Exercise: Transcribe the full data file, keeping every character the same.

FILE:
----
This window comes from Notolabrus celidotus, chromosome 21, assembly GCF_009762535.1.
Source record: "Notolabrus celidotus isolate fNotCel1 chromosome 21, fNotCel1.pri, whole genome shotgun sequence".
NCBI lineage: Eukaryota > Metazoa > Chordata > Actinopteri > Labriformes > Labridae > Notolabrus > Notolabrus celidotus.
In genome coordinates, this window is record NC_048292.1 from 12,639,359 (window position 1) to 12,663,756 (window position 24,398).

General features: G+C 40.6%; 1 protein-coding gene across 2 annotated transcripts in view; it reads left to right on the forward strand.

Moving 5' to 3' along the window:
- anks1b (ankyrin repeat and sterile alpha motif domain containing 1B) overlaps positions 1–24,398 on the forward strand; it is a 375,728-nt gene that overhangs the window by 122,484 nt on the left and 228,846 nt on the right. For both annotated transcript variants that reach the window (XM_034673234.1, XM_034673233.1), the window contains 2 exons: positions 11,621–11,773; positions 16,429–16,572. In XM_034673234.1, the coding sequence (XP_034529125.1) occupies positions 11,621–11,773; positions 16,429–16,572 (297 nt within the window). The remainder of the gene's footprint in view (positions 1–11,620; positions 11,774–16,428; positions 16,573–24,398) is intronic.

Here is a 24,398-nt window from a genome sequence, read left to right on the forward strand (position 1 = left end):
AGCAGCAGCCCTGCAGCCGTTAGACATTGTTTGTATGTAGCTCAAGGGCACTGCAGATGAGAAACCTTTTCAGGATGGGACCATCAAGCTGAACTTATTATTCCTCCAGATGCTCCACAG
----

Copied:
This window comes from Notolabrus celidotus, chromosome 21, assembly GCF_009762535.1.
Source record: "Notolabrus celidotus isolate fNotCel1 chromosome 21, fNotCel1.pri, whole genome shotgun sequence".
NCBI lineage: Eukaryota > Metazoa > Chordata > Actinopteri > Labriformes > Labridae > Notolabrus > Notolabrus celidotus.
In genome coordinates, this window is record NC_048292.1 from 12,639,359 (window position 1) to 12,663,756 (window position 24,398).

General features: G+C 40.6%; 1 protein-coding gene across 2 annotated transcripts in view; it reads left to right on the forward strand.

Moving 5' to 3' along the window:
- anks1b (ankyrin repeat and sterile alpha motif domain containing 1B) overlaps positions 1–24,398 on the forward strand; it is a 375,728-nt gene that overhangs the window by 122,484 nt on the left and 228,846 nt on the right. For both annotated transcript variants that reach the window (XM_034673234.1, XM_034673233.1), the window contains 2 exons: positions 11,621–11,773; positions 16,429–16,572. In XM_034673234.1, the coding sequence (XP_034529125.1) occupies positions 11,621–11,773; positions 16,429–16,572 (297 nt within the window). The remainder of the gene's footprint in view (positions 1–11,620; positions 11,774–16,428; positions 16,573–24,398) is intronic.

Here is a 24,398-nt window from a genome sequence, read left to right on the forward strand (position 1 = left end):
AGCAGCAGCCCTGCAGCCGTTAGACATTGTTTGTATGTAGCTCAAGGGCACTGCAGATGAGAAACCTTTTCAGGATGGGACCATCAAGCTGAACTTATTATTCCTCCAGATGCTCCACAG